This is my first column in three weeks. I didn’t skip writing a column because I’m tired of writing it. It sure as hell wasn’t because of a lack of material. The fact of the matter is I’m overwhelmed with things I need to do at the farm. I simply haven’t had time to write. And believe me, my problems are going to cause you grief as well.
Most years we can turn our cows out on grass and quit feeding hay around April 1. This year we were still feeding in early May. By feeding an extra five or six weeks, we are not only greatly increasing our expenses, we’re feeding next winter’s hay. The rub there is…next winter there’s not going to be any hay. Between bad weather and sky-high fertilizer prices which have caused many farmers to cut back on their fertilizer application, hay is going to be extremely scarce and quite high.
We always try to improve our grass. Last fall we tried some cover crops – cereal rye, turnips, vetch, clovers and other grasses. I didn’t rain enough to get a good stand at that time, but we had a lot of moisture this spring and those cover crops came like gangbusters. The same moisture that brought on the cover crops, however, brought on the Gasconade River. Last week we lost both of our bottom fields, including some gorgeous cover crops.
But there’s always the hills, right? Wrong. Unless you’re a farmer or gardener, you may not have realized how many mornings it got into the 20s. Weather that cold sets back the grass. We don’t have much grass.
In recent years we’ve used some very good bulls and this resulted in some outstanding heifer calves, most of which we kept for several years. Our herd grew and when this year’s calving season rolled around, we had almost 100 cows to calve. Our 2020 heifers performed very well. No calving difficulties. They were good mothers. The only difficulty is, there are too many of them. But that’s a problem that can be fixed. This past weekend we sold 18 cow/calf pairs, including a lot of those 2020 heifers. The weekend before that we sold a bunch of our open 2021 heifers. In coming weeks there will be more moved off the farm.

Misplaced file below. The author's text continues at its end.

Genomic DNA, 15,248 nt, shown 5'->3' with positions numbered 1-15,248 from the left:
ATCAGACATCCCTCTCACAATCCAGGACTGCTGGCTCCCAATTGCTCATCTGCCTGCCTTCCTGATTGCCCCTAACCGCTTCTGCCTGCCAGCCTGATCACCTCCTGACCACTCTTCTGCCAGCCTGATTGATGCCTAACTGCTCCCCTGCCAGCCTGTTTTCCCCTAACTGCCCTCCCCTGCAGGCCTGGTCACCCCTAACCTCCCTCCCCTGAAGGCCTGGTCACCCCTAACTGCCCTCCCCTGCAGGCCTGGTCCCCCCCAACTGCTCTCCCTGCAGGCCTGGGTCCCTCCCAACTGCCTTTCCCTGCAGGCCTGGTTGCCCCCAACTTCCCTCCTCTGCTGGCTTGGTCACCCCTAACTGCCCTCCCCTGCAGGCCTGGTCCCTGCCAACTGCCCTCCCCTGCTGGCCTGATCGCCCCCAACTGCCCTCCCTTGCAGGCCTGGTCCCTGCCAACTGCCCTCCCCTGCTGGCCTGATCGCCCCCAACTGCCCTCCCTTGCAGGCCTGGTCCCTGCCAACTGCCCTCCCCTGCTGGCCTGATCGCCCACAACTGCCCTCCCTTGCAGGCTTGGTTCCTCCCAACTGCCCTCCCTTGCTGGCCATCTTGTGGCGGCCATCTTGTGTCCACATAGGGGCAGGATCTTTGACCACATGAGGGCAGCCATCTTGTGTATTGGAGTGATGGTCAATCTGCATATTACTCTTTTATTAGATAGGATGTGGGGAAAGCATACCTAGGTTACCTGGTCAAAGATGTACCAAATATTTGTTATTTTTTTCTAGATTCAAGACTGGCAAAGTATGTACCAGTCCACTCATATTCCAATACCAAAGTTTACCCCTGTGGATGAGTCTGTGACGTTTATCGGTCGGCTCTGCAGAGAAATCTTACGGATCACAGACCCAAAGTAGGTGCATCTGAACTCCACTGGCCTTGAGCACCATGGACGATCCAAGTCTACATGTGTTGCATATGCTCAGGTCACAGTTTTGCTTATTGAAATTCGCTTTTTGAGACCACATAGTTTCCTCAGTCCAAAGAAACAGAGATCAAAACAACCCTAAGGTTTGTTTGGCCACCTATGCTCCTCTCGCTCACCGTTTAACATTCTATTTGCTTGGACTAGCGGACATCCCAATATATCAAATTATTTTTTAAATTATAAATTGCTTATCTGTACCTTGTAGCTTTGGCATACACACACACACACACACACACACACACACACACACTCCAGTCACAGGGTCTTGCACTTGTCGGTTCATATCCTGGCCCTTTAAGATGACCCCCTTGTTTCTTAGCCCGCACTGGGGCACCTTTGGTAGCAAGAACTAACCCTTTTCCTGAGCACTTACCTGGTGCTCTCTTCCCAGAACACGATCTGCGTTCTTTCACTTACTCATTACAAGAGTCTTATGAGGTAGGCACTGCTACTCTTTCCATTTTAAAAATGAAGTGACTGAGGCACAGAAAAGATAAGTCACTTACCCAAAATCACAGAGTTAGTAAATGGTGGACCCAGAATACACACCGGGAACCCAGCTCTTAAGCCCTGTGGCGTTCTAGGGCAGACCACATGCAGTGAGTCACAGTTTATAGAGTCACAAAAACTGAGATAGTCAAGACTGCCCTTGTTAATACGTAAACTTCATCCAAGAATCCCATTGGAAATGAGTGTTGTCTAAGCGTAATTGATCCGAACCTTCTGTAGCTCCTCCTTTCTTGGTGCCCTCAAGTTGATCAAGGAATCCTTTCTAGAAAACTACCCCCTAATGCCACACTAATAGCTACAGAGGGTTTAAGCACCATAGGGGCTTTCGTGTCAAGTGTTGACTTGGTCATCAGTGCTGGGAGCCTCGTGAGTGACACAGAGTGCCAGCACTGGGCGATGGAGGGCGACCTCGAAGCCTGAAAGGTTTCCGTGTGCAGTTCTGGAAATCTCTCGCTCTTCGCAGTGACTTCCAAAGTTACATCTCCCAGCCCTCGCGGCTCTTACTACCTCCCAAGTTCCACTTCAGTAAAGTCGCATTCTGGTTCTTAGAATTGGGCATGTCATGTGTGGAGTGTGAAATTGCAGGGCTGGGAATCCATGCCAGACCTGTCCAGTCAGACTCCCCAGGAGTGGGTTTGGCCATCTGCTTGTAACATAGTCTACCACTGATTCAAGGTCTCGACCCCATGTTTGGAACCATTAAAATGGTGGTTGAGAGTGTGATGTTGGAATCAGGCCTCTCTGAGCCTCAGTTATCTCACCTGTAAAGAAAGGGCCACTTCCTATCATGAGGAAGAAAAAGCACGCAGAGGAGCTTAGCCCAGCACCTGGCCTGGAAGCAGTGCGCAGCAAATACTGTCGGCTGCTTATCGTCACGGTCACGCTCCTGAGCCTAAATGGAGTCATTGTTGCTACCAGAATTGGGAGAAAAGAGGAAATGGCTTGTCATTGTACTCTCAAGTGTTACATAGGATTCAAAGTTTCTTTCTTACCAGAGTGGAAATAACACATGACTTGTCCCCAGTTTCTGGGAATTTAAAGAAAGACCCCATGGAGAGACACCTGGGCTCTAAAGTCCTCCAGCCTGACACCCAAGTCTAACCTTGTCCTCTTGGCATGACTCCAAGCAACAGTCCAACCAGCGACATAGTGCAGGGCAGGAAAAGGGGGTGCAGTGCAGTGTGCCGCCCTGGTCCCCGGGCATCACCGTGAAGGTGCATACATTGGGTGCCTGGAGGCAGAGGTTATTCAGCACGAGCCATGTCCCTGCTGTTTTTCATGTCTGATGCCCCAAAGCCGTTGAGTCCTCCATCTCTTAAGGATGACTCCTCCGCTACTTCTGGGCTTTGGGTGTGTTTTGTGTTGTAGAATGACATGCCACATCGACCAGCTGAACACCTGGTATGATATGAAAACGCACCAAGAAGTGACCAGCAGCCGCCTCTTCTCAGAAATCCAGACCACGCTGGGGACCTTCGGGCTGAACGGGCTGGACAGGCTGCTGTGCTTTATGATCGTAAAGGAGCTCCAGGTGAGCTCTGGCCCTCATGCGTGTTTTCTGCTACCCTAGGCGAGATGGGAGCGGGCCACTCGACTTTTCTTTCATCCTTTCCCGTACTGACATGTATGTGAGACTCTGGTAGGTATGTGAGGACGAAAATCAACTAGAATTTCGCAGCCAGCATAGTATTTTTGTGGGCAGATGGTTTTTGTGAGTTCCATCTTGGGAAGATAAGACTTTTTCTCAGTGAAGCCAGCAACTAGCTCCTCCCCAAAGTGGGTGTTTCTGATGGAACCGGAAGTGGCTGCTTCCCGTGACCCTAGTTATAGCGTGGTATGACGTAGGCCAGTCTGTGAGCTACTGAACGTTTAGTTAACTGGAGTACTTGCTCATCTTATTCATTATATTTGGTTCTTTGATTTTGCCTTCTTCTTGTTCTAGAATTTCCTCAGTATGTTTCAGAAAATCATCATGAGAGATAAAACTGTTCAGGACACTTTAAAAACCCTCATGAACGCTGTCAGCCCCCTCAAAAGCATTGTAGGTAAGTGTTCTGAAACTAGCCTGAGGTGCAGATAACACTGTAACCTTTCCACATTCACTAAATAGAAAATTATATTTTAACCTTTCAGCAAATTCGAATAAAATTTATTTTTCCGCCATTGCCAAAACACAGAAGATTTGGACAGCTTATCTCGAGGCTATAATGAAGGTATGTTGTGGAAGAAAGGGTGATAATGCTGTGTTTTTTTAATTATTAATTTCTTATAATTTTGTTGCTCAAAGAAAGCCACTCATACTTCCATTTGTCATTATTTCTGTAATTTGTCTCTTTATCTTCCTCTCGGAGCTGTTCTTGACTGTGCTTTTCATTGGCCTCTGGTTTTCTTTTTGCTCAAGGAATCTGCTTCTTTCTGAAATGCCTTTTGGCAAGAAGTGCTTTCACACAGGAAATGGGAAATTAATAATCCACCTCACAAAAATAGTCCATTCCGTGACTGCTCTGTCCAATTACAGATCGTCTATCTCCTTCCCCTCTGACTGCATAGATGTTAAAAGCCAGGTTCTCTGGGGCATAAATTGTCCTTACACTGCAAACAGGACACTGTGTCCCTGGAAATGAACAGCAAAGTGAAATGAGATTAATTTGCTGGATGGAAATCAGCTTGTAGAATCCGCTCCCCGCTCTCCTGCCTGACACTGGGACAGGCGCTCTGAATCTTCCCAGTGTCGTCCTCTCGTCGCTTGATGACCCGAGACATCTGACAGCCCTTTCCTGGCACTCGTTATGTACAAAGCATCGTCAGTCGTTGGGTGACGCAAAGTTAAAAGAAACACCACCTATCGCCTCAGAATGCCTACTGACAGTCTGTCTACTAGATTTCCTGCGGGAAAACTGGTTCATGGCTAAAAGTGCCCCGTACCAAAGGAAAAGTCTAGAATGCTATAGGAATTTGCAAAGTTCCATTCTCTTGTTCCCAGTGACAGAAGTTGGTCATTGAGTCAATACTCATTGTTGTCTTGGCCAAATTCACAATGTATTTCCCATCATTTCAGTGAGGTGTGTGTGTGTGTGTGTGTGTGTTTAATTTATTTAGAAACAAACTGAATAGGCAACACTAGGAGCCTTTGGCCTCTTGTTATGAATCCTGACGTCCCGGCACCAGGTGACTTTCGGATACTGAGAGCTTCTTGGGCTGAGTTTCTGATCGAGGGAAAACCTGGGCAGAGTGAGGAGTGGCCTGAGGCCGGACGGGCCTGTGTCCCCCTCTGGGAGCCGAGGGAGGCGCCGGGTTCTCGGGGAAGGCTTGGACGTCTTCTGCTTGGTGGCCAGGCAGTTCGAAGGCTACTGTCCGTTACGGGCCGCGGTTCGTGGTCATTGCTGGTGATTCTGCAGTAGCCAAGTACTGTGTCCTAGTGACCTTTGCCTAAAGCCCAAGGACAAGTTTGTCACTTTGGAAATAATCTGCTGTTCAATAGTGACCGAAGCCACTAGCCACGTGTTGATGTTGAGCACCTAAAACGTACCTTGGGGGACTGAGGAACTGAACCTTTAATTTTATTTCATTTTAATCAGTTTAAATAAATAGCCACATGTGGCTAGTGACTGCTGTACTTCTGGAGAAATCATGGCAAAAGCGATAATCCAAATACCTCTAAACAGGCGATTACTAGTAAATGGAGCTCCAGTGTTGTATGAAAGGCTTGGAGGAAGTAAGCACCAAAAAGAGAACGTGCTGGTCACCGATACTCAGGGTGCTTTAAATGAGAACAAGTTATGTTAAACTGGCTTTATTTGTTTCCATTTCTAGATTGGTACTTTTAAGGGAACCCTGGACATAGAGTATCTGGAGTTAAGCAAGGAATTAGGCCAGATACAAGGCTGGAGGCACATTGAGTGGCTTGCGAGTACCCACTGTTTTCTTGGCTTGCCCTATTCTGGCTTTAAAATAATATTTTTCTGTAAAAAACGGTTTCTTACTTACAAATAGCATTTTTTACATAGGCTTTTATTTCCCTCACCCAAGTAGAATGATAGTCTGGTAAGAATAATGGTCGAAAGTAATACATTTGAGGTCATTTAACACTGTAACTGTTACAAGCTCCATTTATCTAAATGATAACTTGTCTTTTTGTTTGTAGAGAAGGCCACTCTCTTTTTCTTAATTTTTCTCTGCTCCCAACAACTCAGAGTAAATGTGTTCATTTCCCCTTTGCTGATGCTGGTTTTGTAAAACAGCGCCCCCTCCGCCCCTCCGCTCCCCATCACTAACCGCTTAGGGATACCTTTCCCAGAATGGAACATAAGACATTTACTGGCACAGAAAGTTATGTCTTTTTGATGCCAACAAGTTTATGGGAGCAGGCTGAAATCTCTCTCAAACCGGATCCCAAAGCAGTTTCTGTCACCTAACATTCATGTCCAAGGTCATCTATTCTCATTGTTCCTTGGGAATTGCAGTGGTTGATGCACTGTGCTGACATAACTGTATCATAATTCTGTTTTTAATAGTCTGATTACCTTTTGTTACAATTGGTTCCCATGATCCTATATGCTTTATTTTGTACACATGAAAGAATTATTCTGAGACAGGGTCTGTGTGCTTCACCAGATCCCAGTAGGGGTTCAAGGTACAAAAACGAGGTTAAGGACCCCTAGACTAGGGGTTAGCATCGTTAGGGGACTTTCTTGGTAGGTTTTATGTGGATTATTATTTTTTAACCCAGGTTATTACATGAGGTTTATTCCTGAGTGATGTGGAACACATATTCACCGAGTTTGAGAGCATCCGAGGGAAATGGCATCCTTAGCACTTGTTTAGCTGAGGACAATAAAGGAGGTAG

So far, I’ve only explained my problems. Yours are coming. Cattle numbers, without a doubt, will have to go down, not only because of weather conditions facing us in this area, but because much of the country is facing extremely dry weather. Sorry to say, folks, but with cattle numbers down, beef prices almost have to go up.
Many farmers are starting to sell cows. I’m afraid that if enough have to sell, the cow market will fall apart. That will make it even tougher for farmers, but consumers will not benefit as much as they should.
Beef prices are just one part of the inflation picture that consumers will be facing. Gas this week in Linn jumped above $4 a gallon. When will it hit $5?
Remember just a few months ago when the Biden administration was saying inflation was “transitory”? That turned out to be a huge lie, just like Trump’s Russian collusion and the Hunter Biden laptop. The media folks now admit that there was no collusion and that the laptop story was the real deal. They experience no pain for their lies, but Joe Biden continues to inflict regular folks with pain at the pump and pain on about everything they need to purchase.
Did you ever think you’d see a day when it was more difficult to get baby formula than an abortion?
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